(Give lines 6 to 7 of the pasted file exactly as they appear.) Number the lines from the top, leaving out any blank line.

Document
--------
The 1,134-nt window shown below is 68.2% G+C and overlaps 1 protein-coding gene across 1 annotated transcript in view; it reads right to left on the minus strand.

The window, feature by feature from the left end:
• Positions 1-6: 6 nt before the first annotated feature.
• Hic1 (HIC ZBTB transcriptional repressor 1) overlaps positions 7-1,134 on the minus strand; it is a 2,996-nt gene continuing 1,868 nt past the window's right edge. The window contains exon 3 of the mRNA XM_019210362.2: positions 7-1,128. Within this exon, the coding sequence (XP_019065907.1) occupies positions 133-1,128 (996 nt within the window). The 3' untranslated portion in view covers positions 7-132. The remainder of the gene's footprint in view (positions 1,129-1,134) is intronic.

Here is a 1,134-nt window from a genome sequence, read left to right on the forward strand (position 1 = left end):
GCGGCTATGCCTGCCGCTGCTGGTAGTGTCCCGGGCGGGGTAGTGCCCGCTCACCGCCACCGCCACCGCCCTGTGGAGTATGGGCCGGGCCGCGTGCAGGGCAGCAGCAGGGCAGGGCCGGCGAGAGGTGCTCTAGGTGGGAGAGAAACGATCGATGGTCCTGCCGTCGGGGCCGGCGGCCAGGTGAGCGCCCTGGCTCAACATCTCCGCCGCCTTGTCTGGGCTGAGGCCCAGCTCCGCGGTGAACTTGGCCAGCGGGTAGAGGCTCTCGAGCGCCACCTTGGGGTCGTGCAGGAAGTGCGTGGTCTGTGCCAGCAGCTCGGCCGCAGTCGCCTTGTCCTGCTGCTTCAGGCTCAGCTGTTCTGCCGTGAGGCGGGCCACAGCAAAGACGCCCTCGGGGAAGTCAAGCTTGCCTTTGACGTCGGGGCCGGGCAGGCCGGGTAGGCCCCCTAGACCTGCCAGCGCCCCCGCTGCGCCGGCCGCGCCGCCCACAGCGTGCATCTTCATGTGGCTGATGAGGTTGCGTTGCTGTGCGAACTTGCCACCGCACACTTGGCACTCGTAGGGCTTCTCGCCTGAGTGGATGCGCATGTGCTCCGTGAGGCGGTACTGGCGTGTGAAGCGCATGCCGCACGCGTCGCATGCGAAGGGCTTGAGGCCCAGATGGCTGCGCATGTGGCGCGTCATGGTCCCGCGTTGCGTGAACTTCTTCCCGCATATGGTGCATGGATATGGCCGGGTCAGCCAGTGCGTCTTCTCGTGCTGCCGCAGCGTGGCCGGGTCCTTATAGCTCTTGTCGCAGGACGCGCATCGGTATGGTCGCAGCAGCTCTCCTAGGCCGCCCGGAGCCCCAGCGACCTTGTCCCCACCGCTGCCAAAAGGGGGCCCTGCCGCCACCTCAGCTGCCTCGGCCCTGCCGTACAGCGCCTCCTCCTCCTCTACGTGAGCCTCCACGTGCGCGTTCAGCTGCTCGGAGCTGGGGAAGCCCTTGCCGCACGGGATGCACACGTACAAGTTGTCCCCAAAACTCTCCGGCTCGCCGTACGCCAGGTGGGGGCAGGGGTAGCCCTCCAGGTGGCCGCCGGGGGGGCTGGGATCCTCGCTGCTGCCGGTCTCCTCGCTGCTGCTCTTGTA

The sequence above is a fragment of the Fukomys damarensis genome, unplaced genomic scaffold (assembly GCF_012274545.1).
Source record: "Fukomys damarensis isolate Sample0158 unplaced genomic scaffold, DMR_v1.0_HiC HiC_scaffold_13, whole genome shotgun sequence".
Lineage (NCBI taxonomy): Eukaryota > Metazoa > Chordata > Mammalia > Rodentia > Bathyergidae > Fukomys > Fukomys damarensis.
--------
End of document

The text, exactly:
GCGGCTATGCCTGCCGCTGCTGGTAGTGTCCCGGGCGGGGTAGTGCCCGCTCACCGCCACCGCCACCGCCCTGTGGAGTATGGGCCGGGCCGCGTGCAGGGCAGCAGCAGGGCAGGGCCGGCGAGAGGTGCTCTAGGTGGGAGAGAAACGATCGATGGTCCTGCCGTCGGGGCCGGCGGCCAGGTGAGCGCCCTGGCTCAACATCTCCGCCGCCTTGTCTGGGCTGAGGCCCAGCTCCGCGGTGAACTTGGCCAGCGGGTAGAGGCTCTCGAGCGCCACCTTGGGGTCGTGCAGGAAGTGCGTGGTCTGTGCCAGCAGCTCGGCCGCAGTCGCCTTGTCCTGCTGCTTCAGGCTCAGCTGTTCTGCCGTGAGGCGGGCCACAGCAAAGACGCCCTCGGGGAAGTCAAGCTTGCCTTTGACGTCGGGGCCGGGCAGGCCGGGTAGGCCCCCTAGACCTGCCAGCGCCCCCGCTGCGCCGGCCGCGCCGCCCACAGCGTGCATCTTCATGTGGCTGATGAGGTTGCGTTGCTGTGCGAACTTGCCACCGCACACTTGGCACTCGTAGGGCTTCTCGCCTGAGTGGATGCGCATGTGCTCCGTGAGGCGGTACTGGCGTGTGAAGCGCATGCCGCACGCGTCGCATGCGAAGGGCTTGAGGCCCAGATGGCTGCGCATGTGGCGCGTCATGGTCCCGCGTTGCGTGAACTTCTTCCCGCATATGGTGCATGGATATGGCCGGGTCAGCCAGTGCGTCTTCTCGTGCTGCCGCAGCGTGGCCGGGTCCTTATAGCTCTTGTCGCAGGACGCGCATCGGTATGGTCGCAGCAGCTCTCCTAGGCCGCCCGGAGCCCCAGCGACCTTGTCCCCACCGCTGCCAAAAGGGGGCCCTGCCGCCACCTCAGCTGCCTCGGCCCTGCCGTACAGCGCCTCCTCCTCCTCTACGTGAGCCTCCACGTGCGCGTTCAGCTGCTCGGAGCTGGGGAAGCCCTTGCCGCACGGGATGCACACGTACAAGTTGTCCCCAAAACTCTCCGGCTCGCCGTACGCCAGGTGGGGGCAGGGGTAGCCCTCCAGGTGGCCGCCGGGGGGGCTGGGATCCTCGCTGCTGCCGGTCTCCTCGCTGCTGCTCTTGTA

The sequence above is a fragment of the Fukomys damarensis genome, unplaced genomic scaffold (assembly GCF_012274545.1).